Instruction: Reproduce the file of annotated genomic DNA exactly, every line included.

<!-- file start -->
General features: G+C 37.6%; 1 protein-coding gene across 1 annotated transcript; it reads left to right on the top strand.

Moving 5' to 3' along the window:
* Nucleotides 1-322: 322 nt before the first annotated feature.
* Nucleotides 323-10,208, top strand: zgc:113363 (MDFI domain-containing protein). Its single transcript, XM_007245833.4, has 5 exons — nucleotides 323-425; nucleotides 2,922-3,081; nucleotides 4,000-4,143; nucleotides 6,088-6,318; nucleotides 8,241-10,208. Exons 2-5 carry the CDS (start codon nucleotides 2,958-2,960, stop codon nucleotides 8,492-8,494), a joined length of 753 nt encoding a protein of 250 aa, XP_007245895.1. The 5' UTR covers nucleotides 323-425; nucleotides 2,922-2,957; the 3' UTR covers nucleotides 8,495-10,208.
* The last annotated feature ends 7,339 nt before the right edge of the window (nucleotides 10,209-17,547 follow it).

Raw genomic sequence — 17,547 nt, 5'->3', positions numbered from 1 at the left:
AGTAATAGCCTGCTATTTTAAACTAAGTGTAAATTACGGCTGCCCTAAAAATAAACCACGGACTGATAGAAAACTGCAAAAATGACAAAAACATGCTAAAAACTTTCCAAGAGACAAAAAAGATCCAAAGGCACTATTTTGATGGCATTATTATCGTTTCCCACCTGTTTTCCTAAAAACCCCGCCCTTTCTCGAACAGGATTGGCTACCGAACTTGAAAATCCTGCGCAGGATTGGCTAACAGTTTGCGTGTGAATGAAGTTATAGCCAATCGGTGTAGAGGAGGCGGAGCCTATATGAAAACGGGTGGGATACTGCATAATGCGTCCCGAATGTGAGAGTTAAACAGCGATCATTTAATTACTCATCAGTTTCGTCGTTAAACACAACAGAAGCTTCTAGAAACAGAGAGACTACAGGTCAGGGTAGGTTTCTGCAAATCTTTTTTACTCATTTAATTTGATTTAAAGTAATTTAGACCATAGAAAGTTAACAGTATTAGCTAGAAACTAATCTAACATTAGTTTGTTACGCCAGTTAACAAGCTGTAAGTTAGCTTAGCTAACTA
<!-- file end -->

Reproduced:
General features: G+C 37.6%; 1 protein-coding gene across 1 annotated transcript; it reads left to right on the top strand.

Moving 5' to 3' along the window:
* Nucleotides 1-322: 322 nt before the first annotated feature.
* Nucleotides 323-10,208, top strand: zgc:113363 (MDFI domain-containing protein). Its single transcript, XM_007245833.4, has 5 exons — nucleotides 323-425; nucleotides 2,922-3,081; nucleotides 4,000-4,143; nucleotides 6,088-6,318; nucleotides 8,241-10,208. Exons 2-5 carry the CDS (start codon nucleotides 2,958-2,960, stop codon nucleotides 8,492-8,494), a joined length of 753 nt encoding a protein of 250 aa, XP_007245895.1. The 5' UTR covers nucleotides 323-425; nucleotides 2,922-2,957; the 3' UTR covers nucleotides 8,495-10,208.
* The last annotated feature ends 7,339 nt before the right edge of the window (nucleotides 10,209-17,547 follow it).

Raw genomic sequence — 17,547 nt, 5'->3', positions numbered from 1 at the left:
AGTAATAGCCTGCTATTTTAAACTAAGTGTAAATTACGGCTGCCCTAAAAATAAACCACGGACTGATAGAAAACTGCAAAAATGACAAAAACATGCTAAAAACTTTCCAAGAGACAAAAAAGATCCAAAGGCACTATTTTGATGGCATTATTATCGTTTCCCACCTGTTTTCCTAAAAACCCCGCCCTTTCTCGAACAGGATTGGCTACCGAACTTGAAAATCCTGCGCAGGATTGGCTAACAGTTTGCGTGTGAATGAAGTTATAGCCAATCGGTGTAGAGGAGGCGGAGCCTATATGAAAACGGGTGGGATACTGCATAATGCGTCCCGAATGTGAGAGTTAAACAGCGATCATTTAATTACTCATCAGTTTCGTCGTTAAACACAACAGAAGCTTCTAGAAACAGAGAGACTACAGGTCAGGGTAGGTTTCTGCAAATCTTTTTTACTCATTTAATTTGATTTAAAGTAATTTAGACCATAGAAAGTTAACAGTATTAGCTAGAAACTAATCTAACATTAGTTTGTTACGCCAGTTAACAAGCTGTAAGTTAGCTTAGCTAACTA